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Transcript:

July 20, 2007

A tribute to Sekou Sundiata and Bill Moyers highlights your questions and concerns.

SEKOU SUNDIATA: What is? What is the math? What is the mathematics? What is the math? What is the mathematics? What is the math? What is the mathematics of today? What can I say? I was on my on my way to see my –I was on my way to see my – I was on my way to see my woman, but the law said I was on my way through a red light, red light, red light, red light, red light. But if you saw my woman, you could understand I was just bein' a man. It wasn't about no light; it was about my ride. And if you saw my ride, you could dig that, too, you dig? Sun roof, stereo, radio, radio, radio, sun roof, stereo, radio, sun roof, stereo, radio, black leather bucket seats sittin' low, you know? The body's cool, but the tires are worn.

Ride when the hard times come. Ride when they're done. In other words, the light was green. And I could wake up in the morning, without a warning, and my world could change. Blink your eyes. All depends on the skin. All depends on skin you're livin' in. Up to the window come the law with his hand on is gun. 'What's up? What's happenin'?' I said, 'I guess that's when I really broke the law.” He said, “A routine. Step out of the car. A routine. Assume the position. Put your hands up in the air.' You know the routine like you just don't care. 'License and registration.' Deep was the night and the light and de-de-de-de-de-de, deep deep was the night and the light from the North Star on the car door. I could see déjà vu. 'We've been through this before. Why did you stop me?'

'Somebody-body-body-body-body-body-body-body-body- body-body-body-body-body-body-body-body-body-body- body-body-body-body-body-body-body-body-

had to stop you. I watch the news. You always lose. You're unreliable. That's undeniable. That's undeniable. You're dangerous. You're dangerous. You're unreliable. You're on the news. You always lose.' I could wake up in the mornin' and without warnin' my world could change. Blink your eyes. All depends on the skin, all depends on the skin you're livin' in. All depends on the skin, all depends on the skin you're livin' in. New York City, they got laws. Can't no brothers drive outdoors. And certain cars in certain neighborhoods on particular streets layin' around certain types of people, yeah. They got laws. All depends on the skin, all depends on the skin you're livin' in. All depends on the skin, all depends on the skin you're livin' in. All depends on the skin, all depends on the skin, the skin, the skin, the skin...the skin you're livin' in, the skin you're livin' in.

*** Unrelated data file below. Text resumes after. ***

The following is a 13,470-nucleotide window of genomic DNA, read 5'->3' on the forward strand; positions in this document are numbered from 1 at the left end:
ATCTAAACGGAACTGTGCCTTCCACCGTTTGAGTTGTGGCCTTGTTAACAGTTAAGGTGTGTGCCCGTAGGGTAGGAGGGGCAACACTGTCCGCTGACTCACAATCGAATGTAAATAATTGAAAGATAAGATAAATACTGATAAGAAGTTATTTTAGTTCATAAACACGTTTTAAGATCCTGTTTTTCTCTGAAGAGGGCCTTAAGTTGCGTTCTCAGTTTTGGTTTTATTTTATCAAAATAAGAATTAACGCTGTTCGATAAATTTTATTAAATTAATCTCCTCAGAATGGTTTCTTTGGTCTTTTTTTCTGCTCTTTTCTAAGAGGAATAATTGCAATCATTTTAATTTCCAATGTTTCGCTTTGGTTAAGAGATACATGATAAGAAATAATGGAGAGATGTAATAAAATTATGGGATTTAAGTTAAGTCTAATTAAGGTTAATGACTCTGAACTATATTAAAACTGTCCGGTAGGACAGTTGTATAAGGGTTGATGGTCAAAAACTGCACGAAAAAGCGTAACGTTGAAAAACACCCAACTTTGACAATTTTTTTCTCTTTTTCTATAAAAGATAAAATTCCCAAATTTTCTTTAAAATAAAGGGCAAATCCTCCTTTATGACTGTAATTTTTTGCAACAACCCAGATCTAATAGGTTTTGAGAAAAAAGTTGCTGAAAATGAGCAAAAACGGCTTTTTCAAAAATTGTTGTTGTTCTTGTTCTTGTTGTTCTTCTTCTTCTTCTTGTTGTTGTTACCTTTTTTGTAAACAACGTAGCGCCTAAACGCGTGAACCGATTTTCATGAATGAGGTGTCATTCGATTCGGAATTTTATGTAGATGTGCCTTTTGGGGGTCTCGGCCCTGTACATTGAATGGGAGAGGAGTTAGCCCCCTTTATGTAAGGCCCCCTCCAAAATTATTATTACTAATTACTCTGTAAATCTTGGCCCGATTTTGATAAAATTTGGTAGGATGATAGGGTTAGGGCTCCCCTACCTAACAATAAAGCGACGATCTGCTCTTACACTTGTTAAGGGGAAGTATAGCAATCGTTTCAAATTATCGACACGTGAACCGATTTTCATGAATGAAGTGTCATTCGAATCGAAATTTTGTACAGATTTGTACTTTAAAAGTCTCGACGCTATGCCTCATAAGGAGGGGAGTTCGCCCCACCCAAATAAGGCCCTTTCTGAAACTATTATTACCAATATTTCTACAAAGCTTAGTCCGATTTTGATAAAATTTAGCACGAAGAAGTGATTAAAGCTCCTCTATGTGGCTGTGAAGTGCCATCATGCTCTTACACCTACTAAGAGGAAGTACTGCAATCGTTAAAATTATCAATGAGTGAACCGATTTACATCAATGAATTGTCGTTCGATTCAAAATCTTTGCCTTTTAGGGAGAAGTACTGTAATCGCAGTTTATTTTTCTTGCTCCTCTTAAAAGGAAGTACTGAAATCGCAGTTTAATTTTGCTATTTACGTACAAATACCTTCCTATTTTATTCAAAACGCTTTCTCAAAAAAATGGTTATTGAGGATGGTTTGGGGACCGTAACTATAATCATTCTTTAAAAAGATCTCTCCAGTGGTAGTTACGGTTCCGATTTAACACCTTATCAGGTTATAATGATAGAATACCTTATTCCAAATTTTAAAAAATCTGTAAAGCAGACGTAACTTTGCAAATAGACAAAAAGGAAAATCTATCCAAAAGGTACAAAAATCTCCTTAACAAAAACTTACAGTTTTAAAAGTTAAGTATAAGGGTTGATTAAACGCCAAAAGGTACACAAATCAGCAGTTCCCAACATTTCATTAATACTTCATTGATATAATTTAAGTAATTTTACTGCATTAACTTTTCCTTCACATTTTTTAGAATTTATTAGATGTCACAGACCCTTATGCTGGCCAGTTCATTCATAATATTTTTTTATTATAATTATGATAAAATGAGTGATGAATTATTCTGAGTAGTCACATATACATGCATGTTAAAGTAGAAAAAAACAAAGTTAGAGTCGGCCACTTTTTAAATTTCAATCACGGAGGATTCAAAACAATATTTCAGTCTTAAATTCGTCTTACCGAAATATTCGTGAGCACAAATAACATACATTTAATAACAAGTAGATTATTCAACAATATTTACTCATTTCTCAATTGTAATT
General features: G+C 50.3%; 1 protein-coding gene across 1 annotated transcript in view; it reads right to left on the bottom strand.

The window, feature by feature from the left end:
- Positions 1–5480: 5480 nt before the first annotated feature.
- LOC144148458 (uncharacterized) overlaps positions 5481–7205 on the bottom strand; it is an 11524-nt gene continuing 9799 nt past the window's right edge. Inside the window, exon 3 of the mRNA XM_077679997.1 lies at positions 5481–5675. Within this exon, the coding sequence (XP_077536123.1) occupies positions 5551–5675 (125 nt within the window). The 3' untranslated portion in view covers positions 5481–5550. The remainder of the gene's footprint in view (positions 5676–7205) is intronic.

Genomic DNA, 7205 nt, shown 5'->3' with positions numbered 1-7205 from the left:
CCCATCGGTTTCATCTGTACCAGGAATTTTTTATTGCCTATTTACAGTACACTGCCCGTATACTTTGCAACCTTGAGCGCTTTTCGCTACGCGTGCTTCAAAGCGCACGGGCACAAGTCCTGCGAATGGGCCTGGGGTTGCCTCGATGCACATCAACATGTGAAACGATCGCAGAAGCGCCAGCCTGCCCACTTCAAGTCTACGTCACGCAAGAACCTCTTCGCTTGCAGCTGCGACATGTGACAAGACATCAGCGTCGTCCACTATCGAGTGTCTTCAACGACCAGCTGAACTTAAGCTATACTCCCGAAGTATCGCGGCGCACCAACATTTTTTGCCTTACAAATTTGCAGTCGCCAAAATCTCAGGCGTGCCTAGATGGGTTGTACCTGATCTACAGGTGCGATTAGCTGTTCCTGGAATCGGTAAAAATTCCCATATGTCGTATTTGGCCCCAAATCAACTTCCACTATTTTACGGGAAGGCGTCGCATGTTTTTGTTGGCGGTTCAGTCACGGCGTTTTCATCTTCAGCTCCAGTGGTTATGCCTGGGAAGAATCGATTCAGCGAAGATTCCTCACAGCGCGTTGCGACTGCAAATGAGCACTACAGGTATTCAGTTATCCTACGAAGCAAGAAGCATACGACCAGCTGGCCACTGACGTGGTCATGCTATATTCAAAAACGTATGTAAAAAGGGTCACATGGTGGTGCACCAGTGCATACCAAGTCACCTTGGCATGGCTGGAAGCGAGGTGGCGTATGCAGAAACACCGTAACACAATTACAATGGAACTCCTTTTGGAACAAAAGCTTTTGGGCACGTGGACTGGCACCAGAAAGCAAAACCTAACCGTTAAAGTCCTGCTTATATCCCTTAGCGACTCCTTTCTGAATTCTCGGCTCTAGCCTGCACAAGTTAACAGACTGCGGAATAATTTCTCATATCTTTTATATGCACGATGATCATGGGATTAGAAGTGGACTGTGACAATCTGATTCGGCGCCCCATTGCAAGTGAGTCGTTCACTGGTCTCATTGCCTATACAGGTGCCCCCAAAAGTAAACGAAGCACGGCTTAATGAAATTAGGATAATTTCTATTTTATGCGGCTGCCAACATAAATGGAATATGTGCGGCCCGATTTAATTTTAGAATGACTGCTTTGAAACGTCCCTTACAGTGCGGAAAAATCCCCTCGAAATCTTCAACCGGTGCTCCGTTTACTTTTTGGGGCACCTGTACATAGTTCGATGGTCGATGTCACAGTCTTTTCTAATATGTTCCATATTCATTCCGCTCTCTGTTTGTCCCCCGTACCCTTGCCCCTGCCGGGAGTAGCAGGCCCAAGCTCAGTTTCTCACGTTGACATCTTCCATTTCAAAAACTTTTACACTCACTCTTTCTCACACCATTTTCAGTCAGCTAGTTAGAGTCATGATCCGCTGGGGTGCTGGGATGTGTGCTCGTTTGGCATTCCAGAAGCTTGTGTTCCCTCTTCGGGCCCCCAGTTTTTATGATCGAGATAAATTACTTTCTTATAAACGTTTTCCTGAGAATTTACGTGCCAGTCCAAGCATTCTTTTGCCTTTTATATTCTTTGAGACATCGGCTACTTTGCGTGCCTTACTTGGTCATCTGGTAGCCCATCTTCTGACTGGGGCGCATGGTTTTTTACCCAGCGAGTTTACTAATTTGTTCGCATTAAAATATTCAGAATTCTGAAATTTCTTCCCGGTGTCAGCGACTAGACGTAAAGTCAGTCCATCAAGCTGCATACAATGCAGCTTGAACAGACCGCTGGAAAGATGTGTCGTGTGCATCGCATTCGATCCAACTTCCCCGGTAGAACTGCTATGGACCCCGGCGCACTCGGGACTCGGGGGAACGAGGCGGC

BILL MOYERS: Let's turn now to what you have to say about the Journal. You've been writing and we've been reading:

BILL MOYERS: Remember the interview with Princeton scholar Melissa Harris-Lacewell who confronted the issues of race in America.

MELISSA HARRIS-LACEWELL: You know, we assume that Constitutional interpretation handed down by all white male presumably heterosexual courts are appropriate understandings of the Constitution. Would you feel the same way if the court were made up of all gay, black women? Do you that gay black women can be representative citizens the way heterosexual white men can?

BILL MOYERS: And here are some of your comments.

READER: I am not sure that I agree with Dr. Lacewell that race still matters in America. I am not a demographer and I know primarily my frame of reference and where I live, but I think that America has grown tremendously with respect to overcoming racism. --Gerri Michalska

READER: Professor Harris-Lacewell was a breath of fresh air. I'm tired of the usual leaders that appear on talk shows...I'm realistic. Most of America is not ready for a black face as leader of the free world...There are many that are - but most are not. --Malik Edwards

READER: We need to look at the myriad forms of prejudice in our society and address the sense of entitlement that a person feels gives them the right to discriminate or harass. Until we deal with the entitlement issue, racism and its ugly cousins like homophobia, fat phobia and misogyny, will continue. --Morgaine Swann

BILL MOYERS: And then there was my essay on Ruport Murdoch.

BILL MOYERS: The problem isn't just Rupert Murdoch. His pursuit of THE WALL STREET JOURNAL is the latest in a cascading series of mergers, buy-outs, and other financial legerdemain that are making a shipwreck of journalism.

BILL MOYERS: And among the many responses, here are a few.

READER: Men like Murdoch who attempt to control the news to their own ends are the greatest danger to this nation in a very long time. --David Jacquez

READER: As a journalist for 18 years, I have followed the death spiral that the news media has been in. Journalism is too important to the future of this republic, on all levels - from inside the Beltway to the small village in Pennsylvania - to be left to the vagaries and greed of the marketplace. --Scot Douglas Celley

READER: I agree that it'll be a sad day if Rupert Murdoch takes over the Wall Street Journal, but I find it disingenuous to single out Murdoch's empire for selling "babes and breasts, gossip and celebrities." Take a look at the sorry state of affairs at CBS, NBC and ABC and other "home-grown" media. Walter Lippmann and Eric Sevareid would roll over in their graves! --Black Hills Monitor